Things don’t seem to be getting any better for Canada’s softwood lumber producers, as the U.S. Department of Commerce has just slapped an additional anti-dumping tariff on a number of large Canadian softwood lumber producers, including Canfor Corporation (TSX:CFP). In fact, among its peers, Canfor stands to pay the highest additional tariff at 7.72%, with other producers paying as little as 4.59% on top of the average countervailing duty of 19.88%.
The result is one which will see Canadian exports to the U.S. cost as much as 31% more than their American counterparts, something which has industry experts and Canadian business leaders growing increasingly anxious.
With a Canadian softwood lumber industry that has seen its market share in its largest market decrease from 31% last year to just 27% this year, many analysts are expecting continued drops as large Canadian producers shift from Canadian production toward buying American mills and producing more product south of the border.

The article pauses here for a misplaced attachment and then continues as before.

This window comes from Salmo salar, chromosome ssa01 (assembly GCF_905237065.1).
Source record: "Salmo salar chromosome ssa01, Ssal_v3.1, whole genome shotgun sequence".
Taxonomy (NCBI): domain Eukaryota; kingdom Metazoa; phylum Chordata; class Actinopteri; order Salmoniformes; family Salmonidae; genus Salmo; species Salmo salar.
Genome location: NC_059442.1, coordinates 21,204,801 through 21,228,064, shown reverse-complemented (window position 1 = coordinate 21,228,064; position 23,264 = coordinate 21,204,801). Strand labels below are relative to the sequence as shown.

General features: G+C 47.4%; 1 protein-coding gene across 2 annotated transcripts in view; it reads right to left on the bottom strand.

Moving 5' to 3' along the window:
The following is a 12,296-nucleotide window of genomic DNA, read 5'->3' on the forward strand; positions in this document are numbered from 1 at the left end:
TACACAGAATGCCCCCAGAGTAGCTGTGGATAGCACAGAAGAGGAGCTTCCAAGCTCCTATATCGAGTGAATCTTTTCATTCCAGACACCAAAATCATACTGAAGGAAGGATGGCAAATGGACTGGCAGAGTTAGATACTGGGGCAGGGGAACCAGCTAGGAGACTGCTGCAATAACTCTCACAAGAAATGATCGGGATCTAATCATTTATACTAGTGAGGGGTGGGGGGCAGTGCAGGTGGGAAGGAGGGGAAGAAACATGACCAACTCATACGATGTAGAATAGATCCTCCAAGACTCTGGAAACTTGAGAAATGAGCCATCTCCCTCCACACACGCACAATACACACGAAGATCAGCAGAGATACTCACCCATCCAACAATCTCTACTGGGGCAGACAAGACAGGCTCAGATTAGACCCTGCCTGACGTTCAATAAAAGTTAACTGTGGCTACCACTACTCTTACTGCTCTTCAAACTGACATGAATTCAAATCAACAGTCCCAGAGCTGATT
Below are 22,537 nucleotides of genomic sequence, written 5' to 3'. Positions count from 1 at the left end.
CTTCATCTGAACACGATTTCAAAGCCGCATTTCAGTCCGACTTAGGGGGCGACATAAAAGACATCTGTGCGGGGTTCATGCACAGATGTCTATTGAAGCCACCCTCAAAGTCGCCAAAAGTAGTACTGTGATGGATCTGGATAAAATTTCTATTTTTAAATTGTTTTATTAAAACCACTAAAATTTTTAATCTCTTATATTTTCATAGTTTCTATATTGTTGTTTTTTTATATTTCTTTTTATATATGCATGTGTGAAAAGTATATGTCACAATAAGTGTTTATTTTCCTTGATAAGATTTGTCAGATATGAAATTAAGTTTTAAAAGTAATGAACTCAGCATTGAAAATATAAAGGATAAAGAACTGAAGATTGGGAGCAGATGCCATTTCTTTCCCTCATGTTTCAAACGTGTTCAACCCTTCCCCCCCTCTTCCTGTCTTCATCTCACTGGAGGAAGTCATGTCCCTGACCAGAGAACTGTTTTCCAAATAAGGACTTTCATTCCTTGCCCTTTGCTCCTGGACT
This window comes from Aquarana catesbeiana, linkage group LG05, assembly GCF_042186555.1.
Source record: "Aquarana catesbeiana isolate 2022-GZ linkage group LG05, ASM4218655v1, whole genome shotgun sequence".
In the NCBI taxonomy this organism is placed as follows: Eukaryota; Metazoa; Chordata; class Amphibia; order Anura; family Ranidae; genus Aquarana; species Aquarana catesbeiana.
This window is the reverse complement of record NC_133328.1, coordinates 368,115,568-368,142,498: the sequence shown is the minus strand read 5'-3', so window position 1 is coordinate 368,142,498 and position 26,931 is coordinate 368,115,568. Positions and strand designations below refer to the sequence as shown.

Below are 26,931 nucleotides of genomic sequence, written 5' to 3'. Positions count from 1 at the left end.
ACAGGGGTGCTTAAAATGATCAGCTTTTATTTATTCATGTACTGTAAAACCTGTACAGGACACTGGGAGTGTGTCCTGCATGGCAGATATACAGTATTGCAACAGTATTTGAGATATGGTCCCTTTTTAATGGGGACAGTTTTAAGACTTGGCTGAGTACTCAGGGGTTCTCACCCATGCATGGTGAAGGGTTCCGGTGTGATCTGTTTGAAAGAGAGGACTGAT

While the Canadian political establishment has largely taken a fighting stance on this issue, it remains to be seen how these duties will affect the underlying fundamentals of large players such as Canfor in the quarters and years to come. A shift toward buying U.S. plants or shifting a customer base eastward instead of southward is something a number of firms have tried, however these solutions generally lead to fewer Canadian jobs as the U.S. market remains the key driver of the Canadian softwood lumber industry, and will remain so for the foreseeable future.
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